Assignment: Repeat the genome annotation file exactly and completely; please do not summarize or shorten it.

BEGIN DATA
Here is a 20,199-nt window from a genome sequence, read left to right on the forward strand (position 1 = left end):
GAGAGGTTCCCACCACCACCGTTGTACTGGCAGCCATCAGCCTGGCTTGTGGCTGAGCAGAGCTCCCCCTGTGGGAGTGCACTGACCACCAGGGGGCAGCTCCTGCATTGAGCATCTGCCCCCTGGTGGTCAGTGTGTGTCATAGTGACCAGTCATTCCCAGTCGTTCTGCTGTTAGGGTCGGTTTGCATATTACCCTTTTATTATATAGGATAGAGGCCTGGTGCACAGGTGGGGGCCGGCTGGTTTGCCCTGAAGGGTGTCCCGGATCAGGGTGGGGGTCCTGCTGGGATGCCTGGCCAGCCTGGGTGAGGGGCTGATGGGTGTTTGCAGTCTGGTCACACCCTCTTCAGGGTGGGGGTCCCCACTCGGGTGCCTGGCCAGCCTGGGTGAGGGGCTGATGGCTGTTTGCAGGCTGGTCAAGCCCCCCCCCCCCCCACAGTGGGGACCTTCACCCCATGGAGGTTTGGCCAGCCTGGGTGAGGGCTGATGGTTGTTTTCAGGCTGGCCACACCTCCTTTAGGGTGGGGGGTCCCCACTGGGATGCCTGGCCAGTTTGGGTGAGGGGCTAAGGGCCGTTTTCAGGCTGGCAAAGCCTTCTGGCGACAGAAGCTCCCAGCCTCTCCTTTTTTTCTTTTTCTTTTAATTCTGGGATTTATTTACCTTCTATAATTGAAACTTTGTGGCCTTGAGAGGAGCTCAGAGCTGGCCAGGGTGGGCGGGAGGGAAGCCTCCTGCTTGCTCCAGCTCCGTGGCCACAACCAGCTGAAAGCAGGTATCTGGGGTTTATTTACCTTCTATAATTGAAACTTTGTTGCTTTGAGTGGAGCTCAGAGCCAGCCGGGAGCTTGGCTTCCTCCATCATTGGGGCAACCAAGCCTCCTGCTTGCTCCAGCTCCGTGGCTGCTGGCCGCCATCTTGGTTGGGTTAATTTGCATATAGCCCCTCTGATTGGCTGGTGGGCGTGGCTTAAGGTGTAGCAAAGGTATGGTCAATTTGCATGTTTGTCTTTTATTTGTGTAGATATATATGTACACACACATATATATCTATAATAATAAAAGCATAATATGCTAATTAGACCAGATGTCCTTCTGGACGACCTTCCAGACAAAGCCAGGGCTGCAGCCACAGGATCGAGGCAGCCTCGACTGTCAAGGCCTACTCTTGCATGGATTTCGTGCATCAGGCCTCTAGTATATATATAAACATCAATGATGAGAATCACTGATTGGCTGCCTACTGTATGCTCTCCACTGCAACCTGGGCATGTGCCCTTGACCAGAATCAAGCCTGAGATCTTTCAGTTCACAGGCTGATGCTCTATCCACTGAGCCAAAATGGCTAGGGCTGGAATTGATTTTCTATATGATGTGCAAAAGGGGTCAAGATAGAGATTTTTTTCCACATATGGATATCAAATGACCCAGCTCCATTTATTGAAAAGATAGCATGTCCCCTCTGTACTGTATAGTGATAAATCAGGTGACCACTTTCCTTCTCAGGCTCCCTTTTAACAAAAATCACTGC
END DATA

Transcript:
Here is a 20,199-nt window from a genome sequence, read left to right on the forward strand (position 1 = left end):
GAGAGGTTCCCACCACCACCGTTGTACTGGCAGCCATCAGCCTGGCTTGTGGCTGAGCAGAGCTCCCCCTGTGGGAGTGCACTGACCACCAGGGGGCAGCTCCTGCATTGAGCATCTGCCCCCTGGTGGTCAGTGTGTGTCATAGTGACCAGTCATTCCCAGTCGTTCTGCTGTTAGGGTCGGTTTGCATATTACCCTTTTATTATATAGGATAGAGGCCTGGTGCACAGGTGGGGGCCGGCTGGTTTGCCCTGAAGGGTGTCCCGGATCAGGGTGGGGGTCCTGCTGGGATGCCTGGCCAGCCTGGGTGAGGGGCTGATGGGTGTTTGCAGTCTGGTCACACCCTCTTCAGGGTGGGGGTCCCCACTCGGGTGCCTGGCCAGCCTGGGTGAGGGGCTGATGGCTGTTTGCAGGCTGGTCAAGCCCCCCCCCCCCCCACAGTGGGGACCTTCACCCCATGGAGGTTTGGCCAGCCTGGGTGAGGGCTGATGGTTGTTTTCAGGCTGGCCACACCTCCTTTAGGGTGGGGGGTCCCCACTGGGATGCCTGGCCAGTTTGGGTGAGGGGCTAAGGGCCGTTTTCAGGCTGGCAAAGCCTTCTGGCGACAGAAGCTCCCAGCCTCTCCTTTTTTTCTTTTTCTTTTAATTCTGGGATTTATTTACCTTCTATAATTGAAACTTTGTGGCCTTGAGAGGAGCTCAGAGCTGGCCAGGGTGGGCGGGAGGGAAGCCTCCTGCTTGCTCCAGCTCCGTGGCCACAACCAGCTGAAAGCAGGTATCTGGGGTTTATTTACCTTCTATAATTGAAACTTTGTTGCTTTGAGTGGAGCTCAGAGCCAGCCGGGAGCTTGGCTTCCTCCATCATTGGGGCAACCAAGCCTCCTGCTTGCTCCAGCTCCGTGGCTGCTGGCCGCCATCTTGGTTGGGTTAATTTGCATATAGCCCCTCTGATTGGCTGGTGGGCGTGGCTTAAGGTGTAGCAAAGGTATGGTCAATTTGCATGTTTGTCTTTTATTTGTGTAGATATATATGTACACACACATATATATCTATAATAATAAAAGCATAATATGCTAATTAGACCAGATGTCCTTCTGGACGACCTTCCAGACAAAGCCAGGGCTGCAGCCACAGGATCGAGGCAGCCTCGACTGTCAAGGCCTACTCTTGCATGGATTTCGTGCATCAGGCCTCTAGTATATATATAAACATCAATGATGAGAATCACTGATTGGCTGCCTACTGTATGCTCTCCACTGCAACCTGGGCATGTGCCCTTGACCAGAATCAAGCCTGAGATCTTTCAGTTCACAGGCTGATGCTCTATCCACTGAGCCAAAATGGCTAGGGCTGGAATTGATTTTCTATATGATGTGCAAAAGGGGTCAAGATAGAGATTTTTTTCCACATATGGATATCAAATGACCCAGCTCCATTTATTGAAAAGATAGCATGTCCCCTCTGTACTGTATAGTGATAAATCAGGTGACCACTTTCCTTCTCAGGCTCCCTTTTAACAAAAATCACTGC